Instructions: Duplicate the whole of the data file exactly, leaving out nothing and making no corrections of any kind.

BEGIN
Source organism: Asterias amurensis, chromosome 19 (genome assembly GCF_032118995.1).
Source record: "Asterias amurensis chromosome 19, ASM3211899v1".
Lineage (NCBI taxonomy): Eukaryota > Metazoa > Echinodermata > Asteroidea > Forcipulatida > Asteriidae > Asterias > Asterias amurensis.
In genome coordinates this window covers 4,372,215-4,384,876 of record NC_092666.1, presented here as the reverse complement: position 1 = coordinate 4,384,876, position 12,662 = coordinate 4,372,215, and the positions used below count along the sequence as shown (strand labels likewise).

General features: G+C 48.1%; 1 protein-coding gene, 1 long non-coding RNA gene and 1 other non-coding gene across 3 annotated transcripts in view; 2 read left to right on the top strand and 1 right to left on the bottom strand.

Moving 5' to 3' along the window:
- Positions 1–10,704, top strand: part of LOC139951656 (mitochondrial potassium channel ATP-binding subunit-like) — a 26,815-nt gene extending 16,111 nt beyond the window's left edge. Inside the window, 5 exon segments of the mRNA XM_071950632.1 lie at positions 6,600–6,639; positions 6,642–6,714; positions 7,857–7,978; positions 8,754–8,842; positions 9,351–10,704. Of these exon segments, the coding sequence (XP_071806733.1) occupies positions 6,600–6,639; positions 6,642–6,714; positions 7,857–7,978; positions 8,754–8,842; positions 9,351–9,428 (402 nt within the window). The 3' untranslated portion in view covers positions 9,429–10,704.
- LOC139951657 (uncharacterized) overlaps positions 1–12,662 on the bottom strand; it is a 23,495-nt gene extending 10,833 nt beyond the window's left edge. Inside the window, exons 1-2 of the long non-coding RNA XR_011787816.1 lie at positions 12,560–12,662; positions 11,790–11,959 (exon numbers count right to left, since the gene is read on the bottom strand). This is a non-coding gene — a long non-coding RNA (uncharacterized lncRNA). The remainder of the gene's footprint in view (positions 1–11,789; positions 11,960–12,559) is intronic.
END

Source organism: Asterias amurensis, chromosome 19 (genome assembly GCF_032118995.1).
Source record: "Asterias amurensis chromosome 19, ASM3211899v1".
Lineage (NCBI taxonomy): Eukaryota > Metazoa > Echinodermata > Asteroidea > Forcipulatida > Asteriidae > Asterias > Asterias amurensis.
In genome coordinates this window covers 4,372,215-4,384,876 of record NC_092666.1, presented here as the reverse complement: position 1 = coordinate 4,384,876, position 12,662 = coordinate 4,372,215, and the positions used below count along the sequence as shown (strand labels likewise).

General features: G+C 48.1%; 1 protein-coding gene, 1 long non-coding RNA gene and 1 other non-coding gene across 3 annotated transcripts in view; 2 read left to right on the top strand and 1 right to left on the bottom strand.

Moving 5' to 3' along the window:
- Positions 1–10,704, top strand: part of LOC139951656 (mitochondrial potassium channel ATP-binding subunit-like) — a 26,815-nt gene extending 16,111 nt beyond the window's left edge. Inside the window, 5 exon segments of the mRNA XM_071950632.1 lie at positions 6,600–6,639; positions 6,642–6,714; positions 7,857–7,978; positions 8,754–8,842; positions 9,351–10,704. Of these exon segments, the coding sequence (XP_071806733.1) occupies positions 6,600–6,639; positions 6,642–6,714; positions 7,857–7,978; positions 8,754–8,842; positions 9,351–9,428 (402 nt within the window). The 3' untranslated portion in view covers positions 9,429–10,704.
- LOC139951657 (uncharacterized) overlaps positions 1–12,662 on the bottom strand; it is a 23,495-nt gene extending 10,833 nt beyond the window's left edge. Inside the window, exons 1-2 of the long non-coding RNA XR_011787816.1 lie at positions 12,560–12,662; positions 11,790–11,959 (exon numbers count right to left, since the gene is read on the bottom strand). This is a non-coding gene — a long non-coding RNA (uncharacterized lncRNA). The remainder of the gene's footprint in view (positions 1–11,789; positions 11,960–12,559) is intronic.